After a few weeks off, our popular series, Full-Text Fridays is back. This week’s article looks at self-inflicted injuries among children in the US. Click through for all of the details:
Citation: PLoS One. 2013 Jul 18;8(7):e69874. doi: 10.1371/journal.pone.0069874. Self Inflicted Injuries among Children in United States – estimates from a nationwide emergency department sample. Sulyman N, Kim MK, Rampa S, Allareddy V, Nalliah RP, Allareddy V.
Why this article? In forensics we often deal in issues of interpersonal violence. But some of our patients present following self-inflicted violence, either as a stand alone issue, or in addition to previous experiences of interpersonal violence. Some of those patients do not survive. Understanding the specific burden of self-inflicted injury in patients under the age of 18 will assist clinicians in screening for the full complement of healthcare issues that our patients may face. But this study also reminds us about the actual cost of violence, which can’t be ignored when considering the cost of the work we do.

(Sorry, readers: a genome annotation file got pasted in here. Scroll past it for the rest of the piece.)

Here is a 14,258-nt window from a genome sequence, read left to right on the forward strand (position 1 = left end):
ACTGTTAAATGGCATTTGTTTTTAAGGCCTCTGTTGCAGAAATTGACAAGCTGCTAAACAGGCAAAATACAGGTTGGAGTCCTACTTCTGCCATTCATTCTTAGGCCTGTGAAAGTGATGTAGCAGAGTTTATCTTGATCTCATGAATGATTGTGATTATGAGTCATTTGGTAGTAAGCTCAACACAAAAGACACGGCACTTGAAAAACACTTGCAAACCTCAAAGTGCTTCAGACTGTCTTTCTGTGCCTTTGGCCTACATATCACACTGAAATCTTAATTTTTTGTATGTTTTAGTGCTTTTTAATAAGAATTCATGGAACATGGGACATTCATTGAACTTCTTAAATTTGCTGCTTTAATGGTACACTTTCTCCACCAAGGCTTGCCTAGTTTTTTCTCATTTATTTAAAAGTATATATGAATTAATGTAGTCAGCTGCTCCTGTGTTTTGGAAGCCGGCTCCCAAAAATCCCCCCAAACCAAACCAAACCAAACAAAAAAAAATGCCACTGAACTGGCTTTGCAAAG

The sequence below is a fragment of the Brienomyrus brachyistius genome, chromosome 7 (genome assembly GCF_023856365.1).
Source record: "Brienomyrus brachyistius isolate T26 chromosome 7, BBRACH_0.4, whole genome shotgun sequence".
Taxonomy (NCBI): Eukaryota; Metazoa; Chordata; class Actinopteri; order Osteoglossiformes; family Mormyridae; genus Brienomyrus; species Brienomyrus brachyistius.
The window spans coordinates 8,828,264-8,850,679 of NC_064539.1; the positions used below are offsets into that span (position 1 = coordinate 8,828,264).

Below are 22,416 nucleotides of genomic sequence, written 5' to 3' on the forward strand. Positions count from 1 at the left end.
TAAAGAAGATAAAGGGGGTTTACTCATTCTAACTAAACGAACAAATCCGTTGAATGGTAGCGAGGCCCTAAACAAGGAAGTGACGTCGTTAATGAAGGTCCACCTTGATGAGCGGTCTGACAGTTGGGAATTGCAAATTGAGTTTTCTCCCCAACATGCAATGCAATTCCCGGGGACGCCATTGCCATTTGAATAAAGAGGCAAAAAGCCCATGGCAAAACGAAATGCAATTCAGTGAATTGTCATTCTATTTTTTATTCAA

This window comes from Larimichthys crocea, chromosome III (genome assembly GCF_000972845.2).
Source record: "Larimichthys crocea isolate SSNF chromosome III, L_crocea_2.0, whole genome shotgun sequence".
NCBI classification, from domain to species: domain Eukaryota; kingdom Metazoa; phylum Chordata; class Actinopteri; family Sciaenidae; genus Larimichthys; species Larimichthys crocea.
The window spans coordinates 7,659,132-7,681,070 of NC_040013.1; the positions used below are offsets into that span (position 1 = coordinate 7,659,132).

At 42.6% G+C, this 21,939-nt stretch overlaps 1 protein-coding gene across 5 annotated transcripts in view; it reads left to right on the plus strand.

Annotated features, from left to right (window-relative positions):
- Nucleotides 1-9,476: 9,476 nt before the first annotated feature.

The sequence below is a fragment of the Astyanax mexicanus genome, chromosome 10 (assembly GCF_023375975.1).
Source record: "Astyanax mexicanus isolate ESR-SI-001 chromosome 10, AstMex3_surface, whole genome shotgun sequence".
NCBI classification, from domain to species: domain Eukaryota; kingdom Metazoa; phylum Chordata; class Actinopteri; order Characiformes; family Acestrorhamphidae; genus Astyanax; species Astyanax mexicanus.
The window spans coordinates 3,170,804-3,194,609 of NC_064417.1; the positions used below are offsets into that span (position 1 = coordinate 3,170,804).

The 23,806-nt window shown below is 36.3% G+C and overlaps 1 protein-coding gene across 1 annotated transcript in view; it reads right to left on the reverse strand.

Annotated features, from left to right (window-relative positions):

Key quote: There actually isn’t one, but that doesn’t mean this isn’t a worthwhile study to review. There are some interesting findings, but no one specific statement that sums it all up. Be sure to check out the tables, which are revealing. And while it wasn’t the focus of this article, this statement was particularly interesting to me: Previous studies have shown that use of firearms is the leading cause of fatal self- inflicted injuries. In the current study, use of firearms was reported in less than 1% of all ED visits and this could explain the low mortality rates observed. Restricting access to firearms has been reported to be an effective approach to prevent suicides.